South Bend, Indiana, Mayor Pete Buttigieg, one of the many Democrats trying to secure his party’s presidential nomination for 2020, says Christians must figure out for themselves what’s right and wrong.
It’s because, he said, the Bible isn’t consistent.
“There’s so many things in Scripture that are inconsistent internally, and you’ve got to decide what sense to make of it. Jesus speaks so often in hyperbole and parable, in mysterious code, that in my experience, there’s simply no way that a literal understanding of Scripture can fit into the Bible that I find in my hands,” he said.
His comments came in an interview with Rolling Stone.
The statement, the Washington Examiner reported, came in response to accusations he was “picking and choosing” what the Bible teaches.
Buttigieg’s Bible would have to be considered on the extreme left, as he explains he is a homosexual Christian who married his male partner.
“Well, I think for a lot of us — certainly for me — any encounter with Scripture includes some process of sorting out what connects you with God versus what simply tells you about the morals of the times when it was written,” he said.
The Bible, he contended, justifies abortion up to the point of birth because “there’s so many parts of the Bible that associate the beginning of life with breath.”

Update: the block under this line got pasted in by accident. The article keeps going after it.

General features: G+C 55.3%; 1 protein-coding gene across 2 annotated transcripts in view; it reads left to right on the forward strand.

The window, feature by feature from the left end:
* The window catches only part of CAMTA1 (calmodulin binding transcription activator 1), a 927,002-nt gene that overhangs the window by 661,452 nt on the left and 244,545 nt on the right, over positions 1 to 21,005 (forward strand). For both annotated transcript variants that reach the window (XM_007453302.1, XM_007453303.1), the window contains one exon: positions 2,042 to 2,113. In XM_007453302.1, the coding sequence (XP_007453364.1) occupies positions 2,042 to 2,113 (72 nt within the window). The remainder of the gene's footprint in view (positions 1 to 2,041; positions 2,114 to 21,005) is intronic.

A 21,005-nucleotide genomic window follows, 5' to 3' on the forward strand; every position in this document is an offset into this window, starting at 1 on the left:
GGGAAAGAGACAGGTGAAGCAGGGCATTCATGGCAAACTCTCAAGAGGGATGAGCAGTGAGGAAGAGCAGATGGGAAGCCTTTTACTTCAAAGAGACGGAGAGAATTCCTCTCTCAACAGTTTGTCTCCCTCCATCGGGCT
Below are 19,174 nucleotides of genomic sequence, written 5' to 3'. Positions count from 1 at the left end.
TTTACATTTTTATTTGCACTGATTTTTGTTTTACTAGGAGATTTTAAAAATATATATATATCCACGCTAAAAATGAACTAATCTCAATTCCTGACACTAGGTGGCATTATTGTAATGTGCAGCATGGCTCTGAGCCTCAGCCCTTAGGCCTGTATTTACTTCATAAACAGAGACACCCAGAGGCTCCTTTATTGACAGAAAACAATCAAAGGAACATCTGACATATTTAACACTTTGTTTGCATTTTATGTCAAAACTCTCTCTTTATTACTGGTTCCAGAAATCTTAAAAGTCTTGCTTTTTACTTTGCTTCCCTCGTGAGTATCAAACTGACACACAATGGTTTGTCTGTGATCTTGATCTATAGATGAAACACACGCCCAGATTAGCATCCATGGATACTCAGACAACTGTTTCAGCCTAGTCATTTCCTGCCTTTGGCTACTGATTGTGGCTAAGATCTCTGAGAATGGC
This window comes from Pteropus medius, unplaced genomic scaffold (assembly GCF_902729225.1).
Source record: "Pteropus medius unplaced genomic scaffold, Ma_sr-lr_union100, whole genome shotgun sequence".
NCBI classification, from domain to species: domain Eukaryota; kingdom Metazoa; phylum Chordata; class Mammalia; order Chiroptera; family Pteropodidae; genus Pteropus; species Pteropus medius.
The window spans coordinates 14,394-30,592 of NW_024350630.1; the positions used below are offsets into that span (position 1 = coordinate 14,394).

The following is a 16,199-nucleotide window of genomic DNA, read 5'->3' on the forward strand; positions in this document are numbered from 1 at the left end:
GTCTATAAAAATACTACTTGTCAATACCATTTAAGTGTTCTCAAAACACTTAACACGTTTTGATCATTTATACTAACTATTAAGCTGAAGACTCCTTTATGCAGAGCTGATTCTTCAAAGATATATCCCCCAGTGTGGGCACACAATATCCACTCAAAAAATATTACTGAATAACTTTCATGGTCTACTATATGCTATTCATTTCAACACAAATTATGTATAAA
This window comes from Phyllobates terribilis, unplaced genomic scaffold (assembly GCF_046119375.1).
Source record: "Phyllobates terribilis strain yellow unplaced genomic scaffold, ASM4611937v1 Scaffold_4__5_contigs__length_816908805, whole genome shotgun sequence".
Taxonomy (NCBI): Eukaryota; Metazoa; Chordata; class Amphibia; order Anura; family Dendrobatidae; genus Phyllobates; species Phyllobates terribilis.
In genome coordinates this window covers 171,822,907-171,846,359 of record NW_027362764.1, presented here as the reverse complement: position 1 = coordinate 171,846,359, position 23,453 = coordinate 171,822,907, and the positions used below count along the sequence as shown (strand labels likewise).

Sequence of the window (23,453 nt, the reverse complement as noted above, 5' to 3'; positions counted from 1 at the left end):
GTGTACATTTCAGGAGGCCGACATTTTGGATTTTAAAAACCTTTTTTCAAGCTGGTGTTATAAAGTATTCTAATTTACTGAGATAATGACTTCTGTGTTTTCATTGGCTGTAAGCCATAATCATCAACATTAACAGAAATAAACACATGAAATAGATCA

Buttigieg’s views are popular among Democrats, but a brother-in-law, Pastor Rhyan Glexman, has urged him to “repent.”
“God places a very high value on all human life,” Chasten Buttigieg’s brother told the Washington Examiner in September. “Everyone is created fearfully and wonderfully in the image of God with intrinsic value. That doesn’t start at the first breath; it starts when we enter our mother’s womb.”
Glezman said Buttigieg “is a person who’s making up their own rules and regulations and, basically, if we don’t celebrate and endorse their interpretation of Scripture, our religion is fallible. And that’s just not true.”
In the Rolling Stone interview with Alex Morris, Buttigieg said it’s “fair game” to appeal to others’ “religious convictions.”
He said “doubt” is “very rich in the Christian tradition.”
“Now, I actually think that if you look at an issue like choice, there’s so many parts of the Bible that associate the beginning of life with breath that there’s plenty of scriptural basis to reach different conclusions about that. But only if you believe that the government must legislate these metaphysical questions does the debate about choice have to be about the government deciding where life begins.”
Asked about President Trump’s influence on people who may be interested in Christianity, he said Trump “does run the risk of generationally harming the credibility of Christianity in our country, because if people who are avowedly Christian can get themselves into bed with a president like this, it raises the question of what ethical content at all Christianity even has.”
He charged: “I think there’s an extent to which he’s always winking when he pretends to have any religious conviction whatsoever, and the only question is who’s in on the joke. But it’s certainly an issue when you think about the Mike Pences and Falwells of the world.”
Buttigieg said prominent leaders who support Trump are going to see their “legitimacy” “collapse.”
He continued: “To me, so much of Christian tradition centers itself around what we are supposed to do in this world, that it matters what kind of world we’re creating. I just think it’s a cop-out to suppose that we should allow there to be suffering in the name of that kind of eschatology.”
Author: WND Staff